The utilization of Earned Value Management for statistical analysis on projects has been around for over 50 years. The calculations are thoroughly covered in PMBOK and are usually found on exam questions for the PMP Certification. While it is important to understand how to calculate these statistics for the PMP exam, it is equally important to understand the rationale for utilization. Essentially, there is a calculated answer and real life implications for practical use and decision making on a project. As a Project Manager, you must understand both.

The following is typical of a question you may see on the PMP Exam:

You have been assigned to a construction project as the lead Project Manager for building high rise condominium units. The initial estimates, based on previous projects of a similar scope and scale, is that it will take 24 months to complete at a cost of $7.5 million dollars. Six months in, you estimate $2.5 million dollars have already been spent and only 20% of the work has been completed. Calculate the Schedule Variance (SV) and Schedule Performance Index (SPI).

The formulas are as follows:

Schedule Variance (SV) = Earned Value (EV) – Planned Value (PV)

Schedule Performance Index (SPI) = Earned Value (EV)/Planned Value (PV)

  • Actual Cost (AC) = $2.5 million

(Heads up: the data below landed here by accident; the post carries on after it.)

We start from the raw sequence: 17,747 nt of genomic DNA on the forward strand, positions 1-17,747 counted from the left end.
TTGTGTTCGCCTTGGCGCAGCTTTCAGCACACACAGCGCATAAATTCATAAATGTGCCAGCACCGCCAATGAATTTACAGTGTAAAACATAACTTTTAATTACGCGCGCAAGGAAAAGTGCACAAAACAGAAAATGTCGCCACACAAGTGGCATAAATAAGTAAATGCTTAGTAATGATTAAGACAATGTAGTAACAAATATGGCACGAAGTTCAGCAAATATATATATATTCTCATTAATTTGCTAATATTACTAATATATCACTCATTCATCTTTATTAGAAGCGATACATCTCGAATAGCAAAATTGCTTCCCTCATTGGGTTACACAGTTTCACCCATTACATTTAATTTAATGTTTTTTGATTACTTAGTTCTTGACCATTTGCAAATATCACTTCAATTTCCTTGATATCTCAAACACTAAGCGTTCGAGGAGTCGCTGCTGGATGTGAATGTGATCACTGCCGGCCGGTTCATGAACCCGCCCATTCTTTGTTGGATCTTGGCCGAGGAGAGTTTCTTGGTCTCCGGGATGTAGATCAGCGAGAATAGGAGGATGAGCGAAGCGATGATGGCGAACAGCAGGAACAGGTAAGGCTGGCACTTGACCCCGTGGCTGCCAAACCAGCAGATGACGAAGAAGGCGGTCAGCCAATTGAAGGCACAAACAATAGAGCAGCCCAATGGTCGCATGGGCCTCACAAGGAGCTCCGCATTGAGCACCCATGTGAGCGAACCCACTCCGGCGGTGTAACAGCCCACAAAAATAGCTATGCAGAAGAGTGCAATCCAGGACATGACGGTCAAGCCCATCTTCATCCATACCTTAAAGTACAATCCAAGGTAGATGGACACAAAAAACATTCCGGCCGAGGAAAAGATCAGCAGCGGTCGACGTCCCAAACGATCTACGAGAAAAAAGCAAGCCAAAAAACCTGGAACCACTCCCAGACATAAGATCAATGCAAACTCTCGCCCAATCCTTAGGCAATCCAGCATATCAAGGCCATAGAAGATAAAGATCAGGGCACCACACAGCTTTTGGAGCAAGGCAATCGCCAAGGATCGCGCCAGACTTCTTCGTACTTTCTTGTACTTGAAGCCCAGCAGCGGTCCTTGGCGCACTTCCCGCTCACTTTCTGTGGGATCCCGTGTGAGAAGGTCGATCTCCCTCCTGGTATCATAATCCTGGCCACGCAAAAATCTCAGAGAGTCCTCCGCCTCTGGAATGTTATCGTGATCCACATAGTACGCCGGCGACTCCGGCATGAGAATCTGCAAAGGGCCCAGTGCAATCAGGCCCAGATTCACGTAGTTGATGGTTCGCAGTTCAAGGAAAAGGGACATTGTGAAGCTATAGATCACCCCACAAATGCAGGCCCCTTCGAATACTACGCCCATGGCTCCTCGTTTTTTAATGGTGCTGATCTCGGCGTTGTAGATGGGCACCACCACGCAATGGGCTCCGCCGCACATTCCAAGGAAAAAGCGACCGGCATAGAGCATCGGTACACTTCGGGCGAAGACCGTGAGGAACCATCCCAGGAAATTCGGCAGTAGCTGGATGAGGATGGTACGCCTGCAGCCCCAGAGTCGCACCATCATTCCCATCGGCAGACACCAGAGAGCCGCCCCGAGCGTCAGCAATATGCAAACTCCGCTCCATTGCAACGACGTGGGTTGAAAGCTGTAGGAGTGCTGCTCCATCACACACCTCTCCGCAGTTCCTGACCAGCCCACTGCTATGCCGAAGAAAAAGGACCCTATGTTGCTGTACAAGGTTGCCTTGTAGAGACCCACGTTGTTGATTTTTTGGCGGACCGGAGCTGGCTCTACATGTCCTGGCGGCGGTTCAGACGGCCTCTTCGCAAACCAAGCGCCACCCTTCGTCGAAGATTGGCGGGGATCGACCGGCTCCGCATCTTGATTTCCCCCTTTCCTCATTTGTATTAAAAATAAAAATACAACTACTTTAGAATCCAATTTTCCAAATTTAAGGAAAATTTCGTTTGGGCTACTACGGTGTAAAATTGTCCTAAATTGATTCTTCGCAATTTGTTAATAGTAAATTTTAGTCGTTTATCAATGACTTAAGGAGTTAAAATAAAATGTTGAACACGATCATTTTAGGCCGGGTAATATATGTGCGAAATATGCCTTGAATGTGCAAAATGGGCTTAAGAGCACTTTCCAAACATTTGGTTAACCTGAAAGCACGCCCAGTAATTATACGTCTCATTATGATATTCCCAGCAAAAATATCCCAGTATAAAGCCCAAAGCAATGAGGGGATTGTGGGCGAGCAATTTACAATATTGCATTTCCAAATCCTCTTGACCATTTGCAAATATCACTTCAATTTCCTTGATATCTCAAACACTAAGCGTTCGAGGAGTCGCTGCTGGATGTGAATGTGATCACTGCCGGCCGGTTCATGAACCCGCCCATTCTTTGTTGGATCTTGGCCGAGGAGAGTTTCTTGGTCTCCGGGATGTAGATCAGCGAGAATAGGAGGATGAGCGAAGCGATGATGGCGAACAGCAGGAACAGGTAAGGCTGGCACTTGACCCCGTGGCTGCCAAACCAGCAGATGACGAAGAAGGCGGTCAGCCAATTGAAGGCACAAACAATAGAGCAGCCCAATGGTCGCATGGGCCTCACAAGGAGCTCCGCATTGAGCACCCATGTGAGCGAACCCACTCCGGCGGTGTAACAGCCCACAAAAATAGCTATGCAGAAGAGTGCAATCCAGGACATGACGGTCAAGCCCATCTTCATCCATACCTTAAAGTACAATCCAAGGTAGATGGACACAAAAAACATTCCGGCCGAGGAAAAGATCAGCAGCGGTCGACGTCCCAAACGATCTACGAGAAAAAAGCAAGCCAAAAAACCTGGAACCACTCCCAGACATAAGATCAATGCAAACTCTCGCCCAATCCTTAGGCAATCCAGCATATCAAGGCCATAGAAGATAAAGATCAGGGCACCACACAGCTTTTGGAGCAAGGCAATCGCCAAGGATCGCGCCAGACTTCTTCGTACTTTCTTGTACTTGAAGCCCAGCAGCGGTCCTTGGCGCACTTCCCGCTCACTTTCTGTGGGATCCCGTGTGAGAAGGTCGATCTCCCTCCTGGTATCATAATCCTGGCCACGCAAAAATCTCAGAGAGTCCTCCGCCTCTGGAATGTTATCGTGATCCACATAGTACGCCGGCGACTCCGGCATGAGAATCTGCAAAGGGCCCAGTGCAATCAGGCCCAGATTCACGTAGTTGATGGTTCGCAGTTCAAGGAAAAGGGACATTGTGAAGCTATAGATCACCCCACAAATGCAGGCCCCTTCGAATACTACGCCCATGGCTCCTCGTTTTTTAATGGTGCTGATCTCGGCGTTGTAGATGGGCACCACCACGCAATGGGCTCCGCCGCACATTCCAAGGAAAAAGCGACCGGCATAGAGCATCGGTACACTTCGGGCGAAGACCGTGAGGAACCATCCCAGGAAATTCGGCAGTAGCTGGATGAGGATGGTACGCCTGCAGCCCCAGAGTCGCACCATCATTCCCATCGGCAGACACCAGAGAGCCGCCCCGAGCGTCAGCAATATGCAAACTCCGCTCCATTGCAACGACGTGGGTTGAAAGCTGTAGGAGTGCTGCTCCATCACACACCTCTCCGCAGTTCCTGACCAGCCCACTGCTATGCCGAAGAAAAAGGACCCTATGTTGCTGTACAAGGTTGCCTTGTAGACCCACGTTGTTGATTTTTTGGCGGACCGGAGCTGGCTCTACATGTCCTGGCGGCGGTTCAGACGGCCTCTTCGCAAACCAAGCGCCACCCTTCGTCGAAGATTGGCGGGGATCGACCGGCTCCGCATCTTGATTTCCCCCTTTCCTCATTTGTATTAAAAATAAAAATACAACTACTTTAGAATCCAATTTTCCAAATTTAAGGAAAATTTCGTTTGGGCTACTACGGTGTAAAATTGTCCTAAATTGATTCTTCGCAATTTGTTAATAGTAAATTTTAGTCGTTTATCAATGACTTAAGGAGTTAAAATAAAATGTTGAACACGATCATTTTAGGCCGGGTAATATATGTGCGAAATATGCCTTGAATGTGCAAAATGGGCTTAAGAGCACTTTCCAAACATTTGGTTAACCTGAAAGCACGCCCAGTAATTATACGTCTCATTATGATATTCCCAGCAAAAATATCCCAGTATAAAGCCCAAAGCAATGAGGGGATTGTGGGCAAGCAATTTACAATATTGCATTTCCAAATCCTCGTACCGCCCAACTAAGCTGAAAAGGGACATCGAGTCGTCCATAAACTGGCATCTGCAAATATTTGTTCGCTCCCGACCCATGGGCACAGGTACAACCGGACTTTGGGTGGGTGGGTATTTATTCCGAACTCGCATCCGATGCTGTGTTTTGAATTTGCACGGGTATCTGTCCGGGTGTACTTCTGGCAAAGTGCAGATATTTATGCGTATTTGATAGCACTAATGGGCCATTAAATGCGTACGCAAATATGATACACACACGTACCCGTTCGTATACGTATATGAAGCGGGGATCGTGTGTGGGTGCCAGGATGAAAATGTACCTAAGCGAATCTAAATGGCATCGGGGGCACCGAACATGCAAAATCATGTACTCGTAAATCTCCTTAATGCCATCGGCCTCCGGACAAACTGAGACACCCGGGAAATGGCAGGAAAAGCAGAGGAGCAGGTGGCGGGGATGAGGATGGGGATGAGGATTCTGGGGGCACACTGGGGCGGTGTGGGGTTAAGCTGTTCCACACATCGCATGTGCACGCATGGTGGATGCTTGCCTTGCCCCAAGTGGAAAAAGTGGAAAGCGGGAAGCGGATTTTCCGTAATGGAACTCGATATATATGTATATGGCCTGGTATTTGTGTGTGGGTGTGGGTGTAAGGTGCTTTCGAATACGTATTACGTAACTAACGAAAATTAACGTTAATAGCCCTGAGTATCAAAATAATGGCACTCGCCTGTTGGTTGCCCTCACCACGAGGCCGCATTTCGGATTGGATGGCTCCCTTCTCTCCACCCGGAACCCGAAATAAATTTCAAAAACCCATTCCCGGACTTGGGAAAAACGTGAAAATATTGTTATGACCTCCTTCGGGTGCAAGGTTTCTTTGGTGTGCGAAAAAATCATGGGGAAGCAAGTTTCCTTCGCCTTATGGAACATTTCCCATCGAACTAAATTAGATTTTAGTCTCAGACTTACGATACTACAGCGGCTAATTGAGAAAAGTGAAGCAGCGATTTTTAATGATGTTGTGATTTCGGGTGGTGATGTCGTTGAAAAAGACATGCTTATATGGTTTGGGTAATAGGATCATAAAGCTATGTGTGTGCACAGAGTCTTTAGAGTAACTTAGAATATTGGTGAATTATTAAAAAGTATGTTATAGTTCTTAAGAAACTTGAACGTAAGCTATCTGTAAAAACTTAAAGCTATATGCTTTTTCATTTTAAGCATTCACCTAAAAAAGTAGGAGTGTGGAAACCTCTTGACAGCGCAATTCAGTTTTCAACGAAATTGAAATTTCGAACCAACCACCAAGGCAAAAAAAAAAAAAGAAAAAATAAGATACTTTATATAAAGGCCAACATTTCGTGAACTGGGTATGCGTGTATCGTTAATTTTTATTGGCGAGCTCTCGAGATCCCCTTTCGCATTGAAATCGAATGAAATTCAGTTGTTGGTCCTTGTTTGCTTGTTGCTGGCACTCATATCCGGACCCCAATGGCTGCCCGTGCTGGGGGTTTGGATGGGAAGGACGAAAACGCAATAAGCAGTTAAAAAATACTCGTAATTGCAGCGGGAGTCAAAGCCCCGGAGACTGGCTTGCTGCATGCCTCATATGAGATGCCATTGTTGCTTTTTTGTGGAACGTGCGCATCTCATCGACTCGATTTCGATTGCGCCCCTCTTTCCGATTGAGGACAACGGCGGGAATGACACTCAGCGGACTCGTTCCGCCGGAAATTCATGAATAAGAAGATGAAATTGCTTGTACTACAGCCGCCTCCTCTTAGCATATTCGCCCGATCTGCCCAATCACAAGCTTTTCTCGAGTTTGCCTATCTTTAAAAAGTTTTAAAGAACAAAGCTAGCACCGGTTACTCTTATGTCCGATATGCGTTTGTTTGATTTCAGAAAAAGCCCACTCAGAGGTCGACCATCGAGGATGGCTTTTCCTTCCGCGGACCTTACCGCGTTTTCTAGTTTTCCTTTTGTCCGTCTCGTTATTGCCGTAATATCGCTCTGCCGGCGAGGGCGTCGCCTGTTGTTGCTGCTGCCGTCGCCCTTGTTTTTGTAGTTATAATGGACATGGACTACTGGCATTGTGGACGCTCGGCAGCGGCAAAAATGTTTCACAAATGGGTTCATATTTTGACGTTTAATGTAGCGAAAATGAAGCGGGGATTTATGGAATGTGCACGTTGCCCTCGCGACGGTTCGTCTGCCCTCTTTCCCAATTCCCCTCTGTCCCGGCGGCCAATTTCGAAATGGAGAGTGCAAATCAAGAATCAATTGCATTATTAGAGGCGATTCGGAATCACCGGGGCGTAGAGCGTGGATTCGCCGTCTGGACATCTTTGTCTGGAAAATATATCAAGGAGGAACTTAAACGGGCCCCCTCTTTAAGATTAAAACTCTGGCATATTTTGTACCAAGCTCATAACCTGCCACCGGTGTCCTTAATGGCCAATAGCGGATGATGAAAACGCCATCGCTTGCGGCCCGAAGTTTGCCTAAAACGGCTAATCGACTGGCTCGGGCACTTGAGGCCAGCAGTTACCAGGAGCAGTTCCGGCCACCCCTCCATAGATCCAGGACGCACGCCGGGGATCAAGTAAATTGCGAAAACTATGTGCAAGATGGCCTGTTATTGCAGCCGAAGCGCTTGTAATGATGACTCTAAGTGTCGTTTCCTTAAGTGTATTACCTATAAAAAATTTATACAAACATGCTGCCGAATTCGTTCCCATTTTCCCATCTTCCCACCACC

• Planned Value (PV) = $7.5 million x 25% = $1.875 million
  • Earned Value (EV) = $7.5 million x 20% = $1.5 million
  • Schedule Variance (SV) = $1.5 million – $1.875 million = (- $375,000)
  • Schedule Performance Index (SPI) = $1.5 million / $1.875 million = .80

 

In the case above, the project is behind schedule from a statistical standpoint. In real life, we must attempt to understand the reasons why this project is behind schedule. The SPI is indicating only 80% of the planned work is being accomplished on a typical day (the baseline is 100%). Before we start thinking about “Fast Tracking” or “Crashing” this project, a good idea may be to understand the root causes for the delay. The SV and SPI are red flags and a cause for concern, but immediately taking action wouldn’t necessarily be wise, not yet. For instance, if you talked with one of your team leads and found out the multiple building permits required have been taking longer than normal to be processed, you begin to realize construction speed isn’t your problem. You note in your project schedule that the requisite permits have already been acquired, yet your team lead insists this is not the case. Ultimately, you find out the required permits have been approved, but this has not been communicated with the team leads due to delays in internal processing of documentation. In this real life example, conducting root cause analysis will go a long way in getting your project back on track. This method for understanding the real problems behind project delays can be extended to any project. The techniques of “Fast Tracking” and “Crashing” a project are very effective techniques for getting a project back on track, but understanding the root causes for delays can go a long way in knowing where to best focus your attention to meet your deadlines.

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